Another ACI guideline is PRAH must be able to self-seal the micro-cracks that may form in the concrete over its life. Since a crack can become a gateway for water, and small cracks could turn into large ones, self-sealing is a critical property. The more reliable the long-term reaction of the crystalline admixture, the lower the life-cycle costs.

Differences in crystalline admixtures

Differences in crystalline reaction produce different needle-shaped crystals that are noticeable at 30x magnification. Long needle-shaped crystals pack tighter and deeper and offer higher performance.[4]
Differences in crystalline reaction produce different needle-shaped crystals that are noticeable at 30x magnification. Long needle-shaped crystals pack tighter and deeper and offer higher performance.

It is important to remember not all crystalline admixtures are the same. Performance and reliability is based on the chemical reaction taking place, and the amount of reactive material used.

The original crystalline admixture was invented in 1981 and commercialized in 1983. It was developed based on a chemical reaction between unhydrated cement and water, which is reliable due to the abundance of unhydrated cement left over in the concrete after it has cured. Any time water enters through a new crack, a reaction takes place between the crystalline technology, unhydrated cement, and water. This creates a reliable reaction (i.e. self-sealing will always occur when using materials that react with unhydrated cement) for self-sealing small cracks over the life of the structure, thus reducing costly repairs and blocking water-borne chlorides from attacking the reinforcing steel.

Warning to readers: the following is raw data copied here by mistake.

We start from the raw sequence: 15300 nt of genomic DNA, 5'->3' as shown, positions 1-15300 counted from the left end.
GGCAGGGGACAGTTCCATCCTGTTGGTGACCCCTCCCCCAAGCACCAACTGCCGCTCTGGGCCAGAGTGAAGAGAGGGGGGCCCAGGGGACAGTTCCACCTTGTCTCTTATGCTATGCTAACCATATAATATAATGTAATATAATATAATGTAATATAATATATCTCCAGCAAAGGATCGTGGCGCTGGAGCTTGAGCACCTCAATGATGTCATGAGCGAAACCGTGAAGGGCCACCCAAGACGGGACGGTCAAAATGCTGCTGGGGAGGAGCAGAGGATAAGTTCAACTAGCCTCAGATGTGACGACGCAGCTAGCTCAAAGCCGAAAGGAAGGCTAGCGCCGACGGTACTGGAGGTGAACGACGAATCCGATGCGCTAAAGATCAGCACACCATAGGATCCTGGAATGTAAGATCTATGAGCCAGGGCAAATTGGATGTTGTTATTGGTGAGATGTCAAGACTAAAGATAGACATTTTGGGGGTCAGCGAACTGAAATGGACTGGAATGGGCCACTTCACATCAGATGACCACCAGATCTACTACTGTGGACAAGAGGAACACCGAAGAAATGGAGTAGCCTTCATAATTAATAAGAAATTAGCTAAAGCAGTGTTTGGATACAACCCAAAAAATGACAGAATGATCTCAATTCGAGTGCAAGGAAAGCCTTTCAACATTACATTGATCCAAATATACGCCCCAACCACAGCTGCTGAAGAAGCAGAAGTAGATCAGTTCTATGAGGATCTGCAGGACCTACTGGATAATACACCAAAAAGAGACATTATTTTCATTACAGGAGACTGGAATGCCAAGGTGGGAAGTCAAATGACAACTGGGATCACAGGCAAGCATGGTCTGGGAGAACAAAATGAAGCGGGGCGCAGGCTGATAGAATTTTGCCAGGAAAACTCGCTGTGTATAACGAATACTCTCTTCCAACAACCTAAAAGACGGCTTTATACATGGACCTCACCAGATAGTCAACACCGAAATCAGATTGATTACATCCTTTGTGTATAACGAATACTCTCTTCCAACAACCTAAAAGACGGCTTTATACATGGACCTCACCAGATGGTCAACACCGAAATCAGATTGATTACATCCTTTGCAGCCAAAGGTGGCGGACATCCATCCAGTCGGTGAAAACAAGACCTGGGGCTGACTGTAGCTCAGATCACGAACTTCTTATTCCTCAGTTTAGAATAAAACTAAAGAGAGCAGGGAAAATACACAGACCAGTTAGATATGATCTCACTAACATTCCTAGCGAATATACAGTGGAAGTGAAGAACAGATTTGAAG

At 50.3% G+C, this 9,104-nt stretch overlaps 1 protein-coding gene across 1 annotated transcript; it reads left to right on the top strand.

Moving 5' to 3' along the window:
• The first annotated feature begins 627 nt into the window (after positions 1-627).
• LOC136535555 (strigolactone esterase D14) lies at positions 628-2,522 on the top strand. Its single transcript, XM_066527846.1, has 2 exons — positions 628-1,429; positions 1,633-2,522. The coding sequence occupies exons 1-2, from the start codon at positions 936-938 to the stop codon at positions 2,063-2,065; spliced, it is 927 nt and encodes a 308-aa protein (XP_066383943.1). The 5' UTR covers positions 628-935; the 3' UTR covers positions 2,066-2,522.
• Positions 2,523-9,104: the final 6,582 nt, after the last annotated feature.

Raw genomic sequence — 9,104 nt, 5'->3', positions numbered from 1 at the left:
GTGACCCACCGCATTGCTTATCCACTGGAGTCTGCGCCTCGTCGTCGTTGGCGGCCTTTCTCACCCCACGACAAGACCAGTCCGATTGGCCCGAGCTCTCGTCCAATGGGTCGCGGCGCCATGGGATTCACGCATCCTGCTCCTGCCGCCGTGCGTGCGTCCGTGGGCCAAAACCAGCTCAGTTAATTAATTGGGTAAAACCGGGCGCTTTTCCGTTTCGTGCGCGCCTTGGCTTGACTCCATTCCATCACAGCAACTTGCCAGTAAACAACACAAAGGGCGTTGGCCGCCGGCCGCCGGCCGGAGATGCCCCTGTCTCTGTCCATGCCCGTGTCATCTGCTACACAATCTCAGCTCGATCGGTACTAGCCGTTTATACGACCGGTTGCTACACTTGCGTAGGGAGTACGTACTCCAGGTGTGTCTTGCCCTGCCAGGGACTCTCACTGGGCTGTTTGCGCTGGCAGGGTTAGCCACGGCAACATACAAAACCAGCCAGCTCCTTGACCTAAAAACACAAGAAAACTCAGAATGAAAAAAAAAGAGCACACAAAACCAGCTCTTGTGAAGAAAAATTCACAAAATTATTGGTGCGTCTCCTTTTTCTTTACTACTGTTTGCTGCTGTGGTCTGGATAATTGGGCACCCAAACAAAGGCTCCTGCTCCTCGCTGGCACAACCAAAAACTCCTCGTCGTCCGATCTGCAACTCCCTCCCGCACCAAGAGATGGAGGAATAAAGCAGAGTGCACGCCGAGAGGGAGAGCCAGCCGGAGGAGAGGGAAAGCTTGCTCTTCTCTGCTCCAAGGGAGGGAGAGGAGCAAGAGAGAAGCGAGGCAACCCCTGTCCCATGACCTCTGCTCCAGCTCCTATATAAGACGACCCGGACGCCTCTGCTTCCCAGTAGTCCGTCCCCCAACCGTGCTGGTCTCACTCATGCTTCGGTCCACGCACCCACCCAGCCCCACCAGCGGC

In the process of concrete creation, cement and water react to produce calcium silicate hydrate (CSH) gel—the glue binding concrete together—and CH. The reaction that takes place creates crystal growth.

Since the late 1990s, many crystalline admixtures have come on the market with a technology that reacts with the by-products of cement hydration, otherwise known as calcium hydroxide (CH) or free lime.

However, there is a major disadvantage with free lime. It can leach out of concrete as time passes, resulting in depletion of the key component for crystalline admixtures to react in the way it does. Additionally, some concrete mix designs are using more supplementary cementitious materials (SCMs) like fly ash. These SCMs also react with CH and compete in the acquisition of free lime. This too affects the admixture’s self-sealing performance.

As concrete ages, micro-cracks are inevitable. If the crystalline-treated concrete is unable to self-seal cracks, water will find its way into the structure and not only create leaks, but also initiate corrosion.